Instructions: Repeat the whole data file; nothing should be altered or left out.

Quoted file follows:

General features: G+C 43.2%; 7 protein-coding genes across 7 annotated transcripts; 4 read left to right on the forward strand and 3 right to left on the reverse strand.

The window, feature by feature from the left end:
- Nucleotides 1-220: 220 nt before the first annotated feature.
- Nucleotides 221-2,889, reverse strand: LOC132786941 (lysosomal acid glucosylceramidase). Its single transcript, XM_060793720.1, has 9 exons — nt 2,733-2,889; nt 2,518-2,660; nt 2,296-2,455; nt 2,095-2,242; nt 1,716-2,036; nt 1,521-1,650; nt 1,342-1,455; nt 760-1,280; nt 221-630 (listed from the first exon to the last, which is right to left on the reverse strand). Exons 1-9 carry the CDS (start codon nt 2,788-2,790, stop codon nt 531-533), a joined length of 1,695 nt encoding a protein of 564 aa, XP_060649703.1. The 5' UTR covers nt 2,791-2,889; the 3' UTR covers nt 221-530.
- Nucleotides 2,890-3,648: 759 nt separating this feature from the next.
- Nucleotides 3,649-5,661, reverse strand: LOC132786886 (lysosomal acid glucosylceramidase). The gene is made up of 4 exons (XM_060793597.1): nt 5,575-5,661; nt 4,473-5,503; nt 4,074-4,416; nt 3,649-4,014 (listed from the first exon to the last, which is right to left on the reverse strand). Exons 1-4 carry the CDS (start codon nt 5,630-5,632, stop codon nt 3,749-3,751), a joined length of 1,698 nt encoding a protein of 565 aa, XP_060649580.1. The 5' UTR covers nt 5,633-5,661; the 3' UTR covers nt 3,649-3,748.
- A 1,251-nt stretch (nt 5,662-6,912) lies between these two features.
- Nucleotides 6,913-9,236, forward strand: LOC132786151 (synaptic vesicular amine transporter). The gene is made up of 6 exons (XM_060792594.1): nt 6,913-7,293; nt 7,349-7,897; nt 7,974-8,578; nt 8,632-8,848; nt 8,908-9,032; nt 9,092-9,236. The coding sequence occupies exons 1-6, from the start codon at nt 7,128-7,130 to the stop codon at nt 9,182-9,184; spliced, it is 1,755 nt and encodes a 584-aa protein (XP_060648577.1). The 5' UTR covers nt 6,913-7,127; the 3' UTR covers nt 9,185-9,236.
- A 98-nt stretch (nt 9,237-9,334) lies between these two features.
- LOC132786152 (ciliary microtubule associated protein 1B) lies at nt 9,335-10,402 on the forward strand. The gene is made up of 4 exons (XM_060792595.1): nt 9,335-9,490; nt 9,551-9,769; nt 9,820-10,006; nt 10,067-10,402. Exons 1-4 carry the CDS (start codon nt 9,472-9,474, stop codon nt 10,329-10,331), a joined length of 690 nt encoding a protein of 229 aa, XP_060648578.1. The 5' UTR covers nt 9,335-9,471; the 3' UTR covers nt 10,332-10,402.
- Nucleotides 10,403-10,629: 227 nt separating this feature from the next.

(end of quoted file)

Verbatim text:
General features: G+C 43.2%; 7 protein-coding genes across 7 annotated transcripts; 4 read left to right on the forward strand and 3 right to left on the reverse strand.

The window, feature by feature from the left end:
- Nucleotides 1-220: 220 nt before the first annotated feature.
- Nucleotides 221-2,889, reverse strand: LOC132786941 (lysosomal acid glucosylceramidase). Its single transcript, XM_060793720.1, has 9 exons — nt 2,733-2,889; nt 2,518-2,660; nt 2,296-2,455; nt 2,095-2,242; nt 1,716-2,036; nt 1,521-1,650; nt 1,342-1,455; nt 760-1,280; nt 221-630 (listed from the first exon to the last, which is right to left on the reverse strand). Exons 1-9 carry the CDS (start codon nt 2,788-2,790, stop codon nt 531-533), a joined length of 1,695 nt encoding a protein of 564 aa, XP_060649703.1. The 5' UTR covers nt 2,791-2,889; the 3' UTR covers nt 221-530.
- Nucleotides 2,890-3,648: 759 nt separating this feature from the next.
- Nucleotides 3,649-5,661, reverse strand: LOC132786886 (lysosomal acid glucosylceramidase). The gene is made up of 4 exons (XM_060793597.1): nt 5,575-5,661; nt 4,473-5,503; nt 4,074-4,416; nt 3,649-4,014 (listed from the first exon to the last, which is right to left on the reverse strand). Exons 1-4 carry the CDS (start codon nt 5,630-5,632, stop codon nt 3,749-3,751), a joined length of 1,698 nt encoding a protein of 565 aa, XP_060649580.1. The 5' UTR covers nt 5,633-5,661; the 3' UTR covers nt 3,649-3,748.
- A 1,251-nt stretch (nt 5,662-6,912) lies between these two features.
- Nucleotides 6,913-9,236, forward strand: LOC132786151 (synaptic vesicular amine transporter). The gene is made up of 6 exons (XM_060792594.1): nt 6,913-7,293; nt 7,349-7,897; nt 7,974-8,578; nt 8,632-8,848; nt 8,908-9,032; nt 9,092-9,236. The coding sequence occupies exons 1-6, from the start codon at nt 7,128-7,130 to the stop codon at nt 9,182-9,184; spliced, it is 1,755 nt and encodes a 584-aa protein (XP_060648577.1). The 5' UTR covers nt 6,913-7,127; the 3' UTR covers nt 9,185-9,236.
- A 98-nt stretch (nt 9,237-9,334) lies between these two features.
- LOC132786152 (ciliary microtubule associated protein 1B) lies at nt 9,335-10,402 on the forward strand. The gene is made up of 4 exons (XM_060792595.1): nt 9,335-9,490; nt 9,551-9,769; nt 9,820-10,006; nt 10,067-10,402. Exons 1-4 carry the CDS (start codon nt 9,472-9,474, stop codon nt 10,329-10,331), a joined length of 690 nt encoding a protein of 229 aa, XP_060648578.1. The 5' UTR covers nt 9,335-9,471; the 3' UTR covers nt 10,332-10,402.
- Nucleotides 10,403-10,629: 227 nt separating this feature from the next.